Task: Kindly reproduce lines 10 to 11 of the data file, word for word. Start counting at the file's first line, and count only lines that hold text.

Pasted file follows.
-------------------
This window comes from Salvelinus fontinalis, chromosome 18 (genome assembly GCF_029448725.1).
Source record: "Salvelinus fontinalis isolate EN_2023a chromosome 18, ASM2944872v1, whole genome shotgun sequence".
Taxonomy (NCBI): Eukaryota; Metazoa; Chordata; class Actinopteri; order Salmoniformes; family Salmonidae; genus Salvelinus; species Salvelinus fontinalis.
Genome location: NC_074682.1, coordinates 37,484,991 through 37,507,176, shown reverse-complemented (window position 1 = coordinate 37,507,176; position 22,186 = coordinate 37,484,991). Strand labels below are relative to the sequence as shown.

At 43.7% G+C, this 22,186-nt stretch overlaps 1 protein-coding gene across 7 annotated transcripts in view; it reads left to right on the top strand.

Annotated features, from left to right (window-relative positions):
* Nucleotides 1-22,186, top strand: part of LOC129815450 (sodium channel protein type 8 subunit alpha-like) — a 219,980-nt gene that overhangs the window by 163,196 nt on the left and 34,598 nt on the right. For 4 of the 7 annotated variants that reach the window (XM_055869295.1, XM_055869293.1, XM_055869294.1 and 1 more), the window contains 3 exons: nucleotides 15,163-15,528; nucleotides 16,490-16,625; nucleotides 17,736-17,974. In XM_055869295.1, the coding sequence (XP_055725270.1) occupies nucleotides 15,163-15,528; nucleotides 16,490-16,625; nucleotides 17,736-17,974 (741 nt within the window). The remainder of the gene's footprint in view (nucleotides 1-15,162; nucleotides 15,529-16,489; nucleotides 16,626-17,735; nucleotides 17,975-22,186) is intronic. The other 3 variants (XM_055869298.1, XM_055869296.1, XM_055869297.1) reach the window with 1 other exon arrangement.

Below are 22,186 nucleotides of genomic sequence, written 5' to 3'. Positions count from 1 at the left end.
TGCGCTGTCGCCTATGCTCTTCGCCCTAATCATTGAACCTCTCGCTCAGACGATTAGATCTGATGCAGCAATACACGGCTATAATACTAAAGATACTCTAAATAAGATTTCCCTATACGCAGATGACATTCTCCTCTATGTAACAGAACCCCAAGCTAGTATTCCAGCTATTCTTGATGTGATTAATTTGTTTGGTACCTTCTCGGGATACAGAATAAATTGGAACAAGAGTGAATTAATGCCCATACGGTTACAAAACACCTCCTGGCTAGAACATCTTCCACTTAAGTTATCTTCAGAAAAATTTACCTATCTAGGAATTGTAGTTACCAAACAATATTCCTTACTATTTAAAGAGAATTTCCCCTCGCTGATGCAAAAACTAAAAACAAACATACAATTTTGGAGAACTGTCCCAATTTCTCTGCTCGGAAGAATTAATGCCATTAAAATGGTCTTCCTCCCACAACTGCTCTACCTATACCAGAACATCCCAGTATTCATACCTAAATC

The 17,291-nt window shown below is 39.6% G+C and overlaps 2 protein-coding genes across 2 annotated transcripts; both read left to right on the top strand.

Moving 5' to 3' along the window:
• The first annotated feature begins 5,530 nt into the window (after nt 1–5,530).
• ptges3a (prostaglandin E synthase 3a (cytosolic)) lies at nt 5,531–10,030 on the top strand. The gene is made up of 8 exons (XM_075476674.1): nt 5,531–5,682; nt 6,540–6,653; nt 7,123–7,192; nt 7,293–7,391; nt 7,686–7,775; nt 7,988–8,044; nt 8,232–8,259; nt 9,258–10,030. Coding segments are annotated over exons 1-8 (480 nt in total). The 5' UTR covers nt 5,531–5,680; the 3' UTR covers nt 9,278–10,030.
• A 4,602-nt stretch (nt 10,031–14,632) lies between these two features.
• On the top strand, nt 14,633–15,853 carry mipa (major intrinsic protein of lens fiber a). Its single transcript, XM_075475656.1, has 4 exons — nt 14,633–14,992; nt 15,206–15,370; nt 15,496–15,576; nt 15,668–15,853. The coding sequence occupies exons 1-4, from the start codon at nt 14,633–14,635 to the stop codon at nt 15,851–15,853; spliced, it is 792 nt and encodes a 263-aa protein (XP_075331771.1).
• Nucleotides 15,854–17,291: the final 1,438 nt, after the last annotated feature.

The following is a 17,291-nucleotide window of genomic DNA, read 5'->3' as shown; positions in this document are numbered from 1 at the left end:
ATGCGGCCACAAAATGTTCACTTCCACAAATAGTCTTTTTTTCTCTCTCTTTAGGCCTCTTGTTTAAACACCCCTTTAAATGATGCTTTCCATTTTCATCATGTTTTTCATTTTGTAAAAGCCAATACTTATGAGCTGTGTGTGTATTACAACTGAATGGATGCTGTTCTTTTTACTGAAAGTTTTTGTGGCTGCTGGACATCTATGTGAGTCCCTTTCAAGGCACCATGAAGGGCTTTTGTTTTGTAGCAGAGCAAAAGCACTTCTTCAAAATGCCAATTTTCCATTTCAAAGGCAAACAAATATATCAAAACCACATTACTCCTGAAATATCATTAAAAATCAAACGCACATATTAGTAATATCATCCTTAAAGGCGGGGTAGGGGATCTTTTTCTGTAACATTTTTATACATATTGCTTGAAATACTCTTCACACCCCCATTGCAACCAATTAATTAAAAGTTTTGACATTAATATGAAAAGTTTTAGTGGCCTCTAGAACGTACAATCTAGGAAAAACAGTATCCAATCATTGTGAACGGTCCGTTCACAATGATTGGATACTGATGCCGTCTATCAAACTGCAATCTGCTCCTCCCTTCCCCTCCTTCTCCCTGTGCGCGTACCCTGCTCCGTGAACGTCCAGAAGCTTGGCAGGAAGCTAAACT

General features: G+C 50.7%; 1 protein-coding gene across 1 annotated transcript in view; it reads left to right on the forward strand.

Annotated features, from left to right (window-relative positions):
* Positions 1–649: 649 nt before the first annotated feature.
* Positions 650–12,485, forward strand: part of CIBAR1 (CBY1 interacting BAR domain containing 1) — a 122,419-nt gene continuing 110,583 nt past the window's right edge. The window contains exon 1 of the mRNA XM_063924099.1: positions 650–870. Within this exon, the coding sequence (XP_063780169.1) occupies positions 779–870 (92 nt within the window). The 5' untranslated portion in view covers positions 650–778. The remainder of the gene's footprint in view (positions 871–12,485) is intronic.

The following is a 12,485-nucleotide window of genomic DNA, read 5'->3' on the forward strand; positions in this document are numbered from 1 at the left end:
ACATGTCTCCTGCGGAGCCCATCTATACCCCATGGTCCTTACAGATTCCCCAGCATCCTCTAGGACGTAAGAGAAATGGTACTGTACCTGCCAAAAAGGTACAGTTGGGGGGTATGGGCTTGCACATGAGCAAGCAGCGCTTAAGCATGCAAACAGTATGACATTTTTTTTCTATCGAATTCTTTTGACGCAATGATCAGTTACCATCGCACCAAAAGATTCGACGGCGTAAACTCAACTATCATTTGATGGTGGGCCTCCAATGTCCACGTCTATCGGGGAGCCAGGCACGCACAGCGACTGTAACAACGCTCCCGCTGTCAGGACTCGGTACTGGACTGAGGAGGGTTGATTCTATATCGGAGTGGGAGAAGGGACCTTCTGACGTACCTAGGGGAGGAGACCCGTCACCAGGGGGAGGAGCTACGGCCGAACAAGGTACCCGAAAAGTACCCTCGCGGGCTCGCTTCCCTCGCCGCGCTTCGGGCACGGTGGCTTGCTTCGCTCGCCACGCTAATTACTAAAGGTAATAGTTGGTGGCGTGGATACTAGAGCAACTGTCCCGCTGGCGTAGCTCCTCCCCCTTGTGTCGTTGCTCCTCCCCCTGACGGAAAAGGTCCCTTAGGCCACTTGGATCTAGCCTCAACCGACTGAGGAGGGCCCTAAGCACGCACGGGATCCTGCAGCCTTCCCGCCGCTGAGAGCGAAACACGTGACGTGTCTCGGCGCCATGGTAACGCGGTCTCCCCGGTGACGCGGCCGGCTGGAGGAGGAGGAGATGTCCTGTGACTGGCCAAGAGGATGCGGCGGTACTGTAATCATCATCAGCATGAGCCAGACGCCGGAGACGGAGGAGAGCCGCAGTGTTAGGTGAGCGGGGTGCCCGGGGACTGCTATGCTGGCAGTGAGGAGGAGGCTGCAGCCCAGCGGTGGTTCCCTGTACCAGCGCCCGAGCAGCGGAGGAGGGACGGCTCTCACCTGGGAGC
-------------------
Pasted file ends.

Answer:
The 17,291-nt window shown below is 39.6% G+C and overlaps 2 protein-coding genes across 2 annotated transcripts; both read left to right on the top strand.

Moving 5' to 3' along the window: